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Monday, June 25, 2007

A Lil' Late But What the Hell: Talib Kweli-Eardrum Review



In today’s rap terrain, it’s becoming more and more difficult to support the music.
While a handful of bright emcees make you feel proud to be apart of this culture, a swarm of others make you want to shun it. Talib Kweli is apart of the elite that reside in the first group. It’s been a long journey since the Blackstar album, and it seems Talib has been getting closer and closer to finding his niche with each solo effort. On Eardrum, Talib’s plan seems to be simple, just do him.

Talib’s Eardrum offers a plentitude of variety. “Soon a New Day” puts together an unsuspected enjoyable collaborative effort meshing host, Talib, Norah Jones and Madlib (on the production tip). In this track, Talib attempts to enlighten those promiscuous club dwelling women and tries to empower them preaching self-love while Norah Jones’ harmonious crooning fills the hook. Talib’s personality as a promoter of progress allows him to pull this collaboration off nicely and he does so with positive quotes like “maybe they should realize their own beauty/baby you a star/not just a star in some dude’s home movies.” The will.i.am produced “Hot Thing,” hints at a more devious intent. This track describes the curves of voluptuous women in the first verse, their varying styles (country girl/city chick) in the second and the effect they have on the author of this track in the third. “Hot Thing” has strong single potential because of its soulful handclaps and quicker tempo which is suitable for the club or a club-like environ. It doesn’t have the feel of a forced club banger either. It comes off as natural. Another track that has club potential and assuredly directed to the ladies is “In the Mood.” Kanye West lends his aid on this track in which Talib attempts describe seducing women in the club and getting directly to the point if you know what I mean. Kanye and Talib show great chemistry on this one as Kanye’s beat provides the mood and feel of a late night in a steamy nightclub while Talib’s words complete the cipher with frank and direct lyrics.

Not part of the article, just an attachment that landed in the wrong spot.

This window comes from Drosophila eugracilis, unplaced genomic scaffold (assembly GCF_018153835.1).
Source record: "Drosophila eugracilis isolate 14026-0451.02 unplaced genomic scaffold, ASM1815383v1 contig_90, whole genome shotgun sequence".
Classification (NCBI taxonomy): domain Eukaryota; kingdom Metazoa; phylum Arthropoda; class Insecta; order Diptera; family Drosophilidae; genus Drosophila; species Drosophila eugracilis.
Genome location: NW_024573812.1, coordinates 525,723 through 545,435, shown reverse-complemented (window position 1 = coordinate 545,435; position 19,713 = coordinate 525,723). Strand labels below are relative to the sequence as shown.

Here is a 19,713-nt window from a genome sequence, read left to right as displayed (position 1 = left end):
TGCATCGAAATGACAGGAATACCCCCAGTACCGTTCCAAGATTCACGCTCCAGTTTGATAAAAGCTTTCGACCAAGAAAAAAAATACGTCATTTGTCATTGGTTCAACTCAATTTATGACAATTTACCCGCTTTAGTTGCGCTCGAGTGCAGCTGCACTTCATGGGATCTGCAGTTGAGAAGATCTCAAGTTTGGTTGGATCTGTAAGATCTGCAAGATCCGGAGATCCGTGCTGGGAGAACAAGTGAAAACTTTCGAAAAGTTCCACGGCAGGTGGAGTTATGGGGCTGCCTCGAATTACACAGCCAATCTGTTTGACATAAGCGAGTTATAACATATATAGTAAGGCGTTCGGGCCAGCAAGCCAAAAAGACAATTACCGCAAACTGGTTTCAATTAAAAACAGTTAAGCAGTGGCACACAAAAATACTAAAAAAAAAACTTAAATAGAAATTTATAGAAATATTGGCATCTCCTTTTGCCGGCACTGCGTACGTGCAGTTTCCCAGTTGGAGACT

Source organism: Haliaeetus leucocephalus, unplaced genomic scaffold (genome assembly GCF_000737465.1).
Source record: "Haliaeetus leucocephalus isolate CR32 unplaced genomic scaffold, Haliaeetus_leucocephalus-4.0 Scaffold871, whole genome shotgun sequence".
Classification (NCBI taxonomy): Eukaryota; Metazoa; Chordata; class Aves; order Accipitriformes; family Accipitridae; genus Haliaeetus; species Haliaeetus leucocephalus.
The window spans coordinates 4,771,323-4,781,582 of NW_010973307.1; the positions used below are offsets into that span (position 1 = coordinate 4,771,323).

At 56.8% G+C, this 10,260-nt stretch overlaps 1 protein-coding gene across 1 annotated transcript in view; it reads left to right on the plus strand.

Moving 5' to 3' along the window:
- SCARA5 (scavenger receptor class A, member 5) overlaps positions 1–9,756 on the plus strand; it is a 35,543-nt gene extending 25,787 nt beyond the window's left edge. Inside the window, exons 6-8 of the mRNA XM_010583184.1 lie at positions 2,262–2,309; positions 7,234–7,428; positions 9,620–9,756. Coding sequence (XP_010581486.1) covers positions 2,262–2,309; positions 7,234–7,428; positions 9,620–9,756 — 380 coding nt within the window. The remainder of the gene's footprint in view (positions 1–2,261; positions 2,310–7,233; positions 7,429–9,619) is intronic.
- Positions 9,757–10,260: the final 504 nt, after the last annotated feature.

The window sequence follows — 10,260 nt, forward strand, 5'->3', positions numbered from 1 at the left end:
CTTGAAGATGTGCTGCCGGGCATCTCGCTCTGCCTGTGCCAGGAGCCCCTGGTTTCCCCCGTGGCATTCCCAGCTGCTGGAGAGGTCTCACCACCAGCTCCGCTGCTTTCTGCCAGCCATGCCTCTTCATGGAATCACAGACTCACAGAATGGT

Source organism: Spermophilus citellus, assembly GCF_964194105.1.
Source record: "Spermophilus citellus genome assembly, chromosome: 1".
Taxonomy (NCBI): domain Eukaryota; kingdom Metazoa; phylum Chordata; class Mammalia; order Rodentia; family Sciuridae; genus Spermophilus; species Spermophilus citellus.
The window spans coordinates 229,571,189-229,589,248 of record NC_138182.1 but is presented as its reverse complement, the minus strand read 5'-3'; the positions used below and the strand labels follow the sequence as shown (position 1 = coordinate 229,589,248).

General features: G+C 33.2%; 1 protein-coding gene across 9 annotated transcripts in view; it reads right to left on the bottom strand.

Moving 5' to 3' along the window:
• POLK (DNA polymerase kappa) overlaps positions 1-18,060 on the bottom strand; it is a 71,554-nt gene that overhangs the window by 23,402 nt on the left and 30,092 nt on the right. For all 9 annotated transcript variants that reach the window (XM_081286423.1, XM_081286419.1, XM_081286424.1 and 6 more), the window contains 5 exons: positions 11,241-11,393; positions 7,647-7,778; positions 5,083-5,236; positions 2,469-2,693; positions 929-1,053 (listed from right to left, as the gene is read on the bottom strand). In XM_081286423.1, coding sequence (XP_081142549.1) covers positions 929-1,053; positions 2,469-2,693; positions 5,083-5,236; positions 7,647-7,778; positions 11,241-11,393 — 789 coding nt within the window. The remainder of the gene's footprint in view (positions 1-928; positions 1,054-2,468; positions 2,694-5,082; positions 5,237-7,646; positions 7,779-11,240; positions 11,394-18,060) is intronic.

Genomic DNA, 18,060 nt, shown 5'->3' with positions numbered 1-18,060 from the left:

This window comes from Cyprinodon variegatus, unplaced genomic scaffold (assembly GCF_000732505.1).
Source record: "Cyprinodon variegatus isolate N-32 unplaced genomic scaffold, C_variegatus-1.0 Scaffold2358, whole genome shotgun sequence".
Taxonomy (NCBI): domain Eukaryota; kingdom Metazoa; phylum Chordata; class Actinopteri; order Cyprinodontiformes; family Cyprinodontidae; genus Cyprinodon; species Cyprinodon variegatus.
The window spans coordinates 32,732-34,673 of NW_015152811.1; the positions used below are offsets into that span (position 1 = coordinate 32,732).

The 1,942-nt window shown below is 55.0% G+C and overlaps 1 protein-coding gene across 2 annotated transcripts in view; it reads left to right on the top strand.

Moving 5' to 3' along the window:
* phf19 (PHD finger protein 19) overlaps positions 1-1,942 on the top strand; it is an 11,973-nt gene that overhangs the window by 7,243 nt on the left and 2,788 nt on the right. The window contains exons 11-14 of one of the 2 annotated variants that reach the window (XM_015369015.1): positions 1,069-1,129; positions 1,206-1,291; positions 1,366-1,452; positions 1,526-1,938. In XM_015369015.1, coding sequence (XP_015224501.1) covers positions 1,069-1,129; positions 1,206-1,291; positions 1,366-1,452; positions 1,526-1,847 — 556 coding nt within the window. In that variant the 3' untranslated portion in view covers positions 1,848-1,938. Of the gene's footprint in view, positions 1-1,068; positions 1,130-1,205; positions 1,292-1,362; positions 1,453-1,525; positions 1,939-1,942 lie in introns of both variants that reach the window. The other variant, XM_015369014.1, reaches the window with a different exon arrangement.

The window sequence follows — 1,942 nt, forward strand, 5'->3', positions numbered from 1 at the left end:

Talib also delivers the substance he’s known for providing on the “Hostile Gospel” with some insightful social commentary. He rhymes about the current state of the minstrel show/rap saying “Hip Hop the new W-W-F/do you rap or do you wrestle/niggas love to forget.” Later in the track he address identity issues (black kids wishing they were white and vice versa), the defunct healthcare system, and myriad other issues. Just Blaze lays down the track with hints of the organ and heavy piano strokes to actually make you feel like you’re at the tabernacle. On “Eat to Live,” a concept track, Talib proffers a narrative about a youngster walking the city blocks with an empty stomach because of his poverty. The initial verse seems to hint at empowering black youth so they stand a fighting chance in society. In the latter verse, he mentions the African plight in relation to food shortage and how we (Americans) have more than enough but our food is tainted in a variety of ways. Talib even takes it to a new place on “Country Cousins” featuring UGK. On this track, Talib explores his perspective of the South as a youth and how his perspective expanded from a shortsighted/NY-centric point of view to a more enlightened view of rap and Hip Hop from other regions while Bun B and Pimp C each respectively big up other regions in their stanza. I think “Everything Man” encapsulates the album in one track. The intent of the track is seemingly simple. He’s admitting his limits and that he can’t be everything to everyone, all he can do is do him; a fitting summary of this album.

Talib Kweli’s Eardrum is a mature effort that shows substantial growth. It’s a well balanced LP showing equal parts of Kweli’s character. There’s carnal tracks about seducing women; tracks that empower women with self affirmation messages; tracks that comment on society; tracks that are very personal to Kweli where he talks about his family life. There’s a track for every mood on this album. Earlier I mentioned Kweli would attempt to find his niche on this album and he does just that. The album feels seamless at times. It’s very apparent by the list of producers, lyrics and subject content that there was a lot of attention put into the details of this album which is why it’s so damn good. This album could very well be one of those albums where a different cat could pick any one of the tracks to be his favorite. This is Hip Hop music at its finest and if you enjoy the above, then cop this.

1 comment:

ron art said...

sadly, the masses "seem" to wanna hear bullshit like "wipe me down" and "aya bay bay"